Jelly Roll found himself in front of a different audience on Thursday (Jan. 11), as the country star, born Jason DeFord, testified in front of the U.S. Senate Banking, Housing and Urban Affairs committee on the fentanyl crisis.
He spoke on behalf of the FEND Off Fentanyl Act, bipartisan legislation which would implement sanctions to reduce the flow of the drug into communities by enforcing penalties on the bank accounts of cartels and drug suppliers.
Jelly Roll arrived at Washington, D.C.’s Dirksen Senate Office Building with wife Bunnie XO for the hearing titled “Stopping the Flow of Fentanyl: Public Awareness and Legislative Solutions.”
“I’m guessing most of you didn’t have ‘Jelly Roll testifies at Senate Banking hearing’ on your 2024 bingo cards,” Senator Sherrod Brown (D-Ohio) said in his opening comments. “But few speak – and sing – as eloquently, as openly, as, shall we say, viscerally about addiction as he does. There is a reason why Americans flock to his music and his concerts. He has a connection with people based on shared pain, shared challenges, shared hope.”
Jelly Roll, who served time in jail for selling drugs and whose songs, such as “She,” address the toll of addiction, spoke passionately about the devastating effects fentanyl has had nationally and in his community.
“I’ve attended more funerals than I care to share with you all on this committee. I could sit here and cry for days about the caskets I’ve carried of people I loved dearly, deeply in my soul, good people, not just drug addicts,” he said. “Uncles, friends, cousins, normal people, some people that just got in a car wreck and started taking a pain pill to manage it.”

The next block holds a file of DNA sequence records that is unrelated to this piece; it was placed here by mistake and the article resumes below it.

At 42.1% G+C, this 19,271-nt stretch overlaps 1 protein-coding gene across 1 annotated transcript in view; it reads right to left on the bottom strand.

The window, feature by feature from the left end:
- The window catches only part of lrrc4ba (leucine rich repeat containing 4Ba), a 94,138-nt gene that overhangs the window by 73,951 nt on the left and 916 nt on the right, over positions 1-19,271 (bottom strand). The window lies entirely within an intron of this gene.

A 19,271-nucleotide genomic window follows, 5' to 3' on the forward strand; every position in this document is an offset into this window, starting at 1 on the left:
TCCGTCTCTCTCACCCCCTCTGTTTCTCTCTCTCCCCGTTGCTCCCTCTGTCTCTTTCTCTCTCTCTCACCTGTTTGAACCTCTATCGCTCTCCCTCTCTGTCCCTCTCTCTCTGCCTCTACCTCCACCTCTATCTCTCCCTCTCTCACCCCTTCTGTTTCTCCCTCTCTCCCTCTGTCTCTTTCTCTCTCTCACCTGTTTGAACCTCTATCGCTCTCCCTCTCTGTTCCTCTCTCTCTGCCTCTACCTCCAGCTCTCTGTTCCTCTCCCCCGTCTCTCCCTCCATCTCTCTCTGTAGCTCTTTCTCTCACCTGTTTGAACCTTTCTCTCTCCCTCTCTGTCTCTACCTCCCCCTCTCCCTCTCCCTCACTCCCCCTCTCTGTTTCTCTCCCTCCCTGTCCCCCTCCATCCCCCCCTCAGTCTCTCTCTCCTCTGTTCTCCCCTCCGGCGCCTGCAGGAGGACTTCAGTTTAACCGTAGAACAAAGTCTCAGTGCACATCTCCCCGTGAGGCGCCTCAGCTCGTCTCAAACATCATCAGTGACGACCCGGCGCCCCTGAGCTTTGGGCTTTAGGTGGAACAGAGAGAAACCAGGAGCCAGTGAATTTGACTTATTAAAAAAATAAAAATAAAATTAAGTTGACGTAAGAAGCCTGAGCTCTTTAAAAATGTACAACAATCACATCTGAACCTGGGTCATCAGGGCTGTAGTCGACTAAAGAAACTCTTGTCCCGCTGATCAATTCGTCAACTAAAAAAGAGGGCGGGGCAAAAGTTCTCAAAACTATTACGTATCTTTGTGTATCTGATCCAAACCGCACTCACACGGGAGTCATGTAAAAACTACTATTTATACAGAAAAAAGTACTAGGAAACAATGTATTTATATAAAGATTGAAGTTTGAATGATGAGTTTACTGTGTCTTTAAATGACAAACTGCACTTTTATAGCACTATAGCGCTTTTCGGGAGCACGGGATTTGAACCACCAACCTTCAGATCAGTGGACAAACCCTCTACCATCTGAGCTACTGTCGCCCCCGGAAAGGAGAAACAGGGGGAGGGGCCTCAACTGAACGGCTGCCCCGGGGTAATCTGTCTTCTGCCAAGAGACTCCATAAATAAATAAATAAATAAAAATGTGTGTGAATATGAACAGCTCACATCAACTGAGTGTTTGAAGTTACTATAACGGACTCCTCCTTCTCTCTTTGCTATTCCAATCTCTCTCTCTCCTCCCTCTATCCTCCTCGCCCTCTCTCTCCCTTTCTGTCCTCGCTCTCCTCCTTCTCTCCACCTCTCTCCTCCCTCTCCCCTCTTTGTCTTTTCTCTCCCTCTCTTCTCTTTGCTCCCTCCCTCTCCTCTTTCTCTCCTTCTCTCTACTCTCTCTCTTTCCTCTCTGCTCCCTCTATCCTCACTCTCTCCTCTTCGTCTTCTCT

Jelly Roll, noting that 190 people die daily in the U.S. from drug addiction, then got even more personal, bringing committee members into his home. “Now I have a 15-year old daughter whose mother is a drug addict,” he said. “Every day I get to look in the eyes of a victim in my household of the effects of drugs, every single day. And every single day I have to wonder if me and my wife, if today will be the day that I have to tell my daughter that her mother became a part of the national statistic.”
He also addressed his criminal past, adding that he didn’t believe he was hurting people. “I was the uneducated man in the kitchen playing chemist with drugs I knew absolutely nothing about, just like these drug dealers are doing right now when they’re mixing every drug on the market with fentanyl and they’re killing the people we love,” he said. “I believed when I sold drugs genuinely that selling drugs was a victimless crime. I truly believed that.”
He implored the committee to pass the legislation, but to go further and work on the issues that cause addition, not just the dealers, saying, “I truly believe in my heart that this bill, that this bill will stop the supply and can help stop the supply of fentanyl. But in part of being proactive, gentlemen and women and ladies, I have to be frank and tell you all that if we don’t talk to the other side of Capitol Hill and stop the demand, we are going to spin our tires in the mud.”
Also testifying were Patrick Yoes, national president of the Fraternal Order of Police, and Christopher J. Urben, managing director, Nardello & Co, and assistant special agent in charge (retired), Special Operations Division, U.S. Drug Enforcement Administration.
Watch Jelly Roll’s testimony below:
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